Reflections – June 2013
Friends: Those who’ve followed these postings know that my legal battle with the federal government over a $16,000 fine (for traveling to Iraq to bring medicine without a U.S. license) has ended. The judge dismissed the government’s efforts to collect saying the government waited too long to sue. See Bert’s Case for a history of the legal issues.
In my March posting, I wrote that I had been planning to take a break from writing. I wasn’t sure how long a break it would be. But I added that I’d likely be back if I find I have something new to say. I do now!
Some days ago I was pointed to an article in the Pacific Standard magazine (psmag.com). The title was “The Iraq Sanctions Myth” – and it claimed that the deaths of hundreds of thousands of Iraqi children “almost certainly never happened.” Following the article you can find my first two comments (the lower one is earlier and most relevant).
The author of the article, Professor Michael Spagat, is a professor of economics at Royal Holloway College, University of London. A few days ago he replied to my comment and then I wrote my reply to him. I paste my reply below (to make it more readable, with better formatting than on the Pacific Standard website).
I am sending this out to invite your thoughts and any additional information you might have.
Thank you Professor Spagat for your response to my comments.
I am glad we can agree that the independence and methodology of the New England Journal of Medicine survey makes its data and conclusions credible for both of us. (I’ll continue to refer to the NEJM survey, rather than the “International Study Team” report.) The basic point of disagreement, as I see it, is that you interpret the data as a “brief spike” in child mortality, while I find, in the report itself, compelling evidence of a continuing and much longer period of excess Iraqi children’s deaths.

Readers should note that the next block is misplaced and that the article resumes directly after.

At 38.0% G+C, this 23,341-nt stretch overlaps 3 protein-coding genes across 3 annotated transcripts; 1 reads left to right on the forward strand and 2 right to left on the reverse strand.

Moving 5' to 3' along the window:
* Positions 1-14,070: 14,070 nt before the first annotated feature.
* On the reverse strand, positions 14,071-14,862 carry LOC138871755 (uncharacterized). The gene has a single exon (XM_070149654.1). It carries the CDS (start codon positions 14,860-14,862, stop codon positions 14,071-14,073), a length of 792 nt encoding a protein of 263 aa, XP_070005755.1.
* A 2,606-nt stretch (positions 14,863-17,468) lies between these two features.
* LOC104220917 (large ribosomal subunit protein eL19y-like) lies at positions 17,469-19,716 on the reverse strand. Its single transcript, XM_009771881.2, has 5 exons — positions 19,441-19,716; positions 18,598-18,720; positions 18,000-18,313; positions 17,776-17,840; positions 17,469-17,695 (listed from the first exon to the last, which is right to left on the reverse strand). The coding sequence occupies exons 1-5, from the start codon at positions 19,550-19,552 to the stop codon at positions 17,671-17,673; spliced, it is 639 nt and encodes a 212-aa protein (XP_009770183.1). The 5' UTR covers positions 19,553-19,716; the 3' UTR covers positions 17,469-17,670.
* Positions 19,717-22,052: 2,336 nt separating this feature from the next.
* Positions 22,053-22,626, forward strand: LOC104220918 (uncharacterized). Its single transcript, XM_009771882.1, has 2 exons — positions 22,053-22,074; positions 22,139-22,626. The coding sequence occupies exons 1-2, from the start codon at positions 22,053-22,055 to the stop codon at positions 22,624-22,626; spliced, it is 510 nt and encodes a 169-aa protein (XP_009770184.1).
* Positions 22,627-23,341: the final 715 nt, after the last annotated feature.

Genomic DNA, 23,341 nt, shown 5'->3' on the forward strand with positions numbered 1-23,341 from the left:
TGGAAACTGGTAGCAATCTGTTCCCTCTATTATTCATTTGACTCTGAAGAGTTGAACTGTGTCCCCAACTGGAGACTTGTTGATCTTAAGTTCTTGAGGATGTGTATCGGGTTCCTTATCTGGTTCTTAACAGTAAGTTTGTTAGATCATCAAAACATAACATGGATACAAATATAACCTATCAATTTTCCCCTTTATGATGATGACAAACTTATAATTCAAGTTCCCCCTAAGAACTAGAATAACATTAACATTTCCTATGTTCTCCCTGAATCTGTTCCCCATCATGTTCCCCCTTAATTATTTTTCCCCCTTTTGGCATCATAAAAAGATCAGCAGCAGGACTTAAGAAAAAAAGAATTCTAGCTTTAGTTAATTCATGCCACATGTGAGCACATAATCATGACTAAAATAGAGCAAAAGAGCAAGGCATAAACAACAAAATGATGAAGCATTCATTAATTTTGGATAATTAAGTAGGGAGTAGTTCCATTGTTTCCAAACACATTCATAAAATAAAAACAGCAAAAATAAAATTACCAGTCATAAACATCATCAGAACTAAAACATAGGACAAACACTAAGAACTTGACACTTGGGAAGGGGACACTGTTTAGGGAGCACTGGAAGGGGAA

The September 1992 NEJM survey stated, “The destruction of the supply of electric power at the beginning of the war, with the subsequent disruption of the electricity-dependent water and sewage systems, was probably responsible for the reported epidemics of gastrointestinal and other infections. Five years later, in April 1997, an editorial appeared in the NEJM and referred to the 1992 survey:
Iraq is an even more disastrous example of war against the public health. … The destruction of the country’s power plants had brought its entire system of water purification and distribution to a halt, leading to epidemics of cholera, typhoid fever, and gastroenteritis, particularly among children. Mortality rates doubled or tripled among children admitted to hospitals in Baghdad and Basra. Cases of marasmus appeared for the first time in decades. The team observed “suffering of tragic proportions…. [with children] dying of preventable diseases and starvation.” Although the allied bombing had caused few civilian casualties, the destruction of the infrastructure resulted in devastating long-term effects on health. … The deaths resulted from infectious diseases, the decreased quality and availability of food and water, and an enfeebled medical care system hampered by the lack of drugs and supplies. (my emphasis)
Until the major causes of children’s deaths in Iraq are removed, children will continue to die; that is a simple unavoidable conclusion. To this day the national electrical system has not been brought back to anything close to the condition of 9,000-plus Mwatts of capacity prior to 1991. After the 2003 U.S. invasion, USAID promised to improve it to 50% of that capacity but never came close.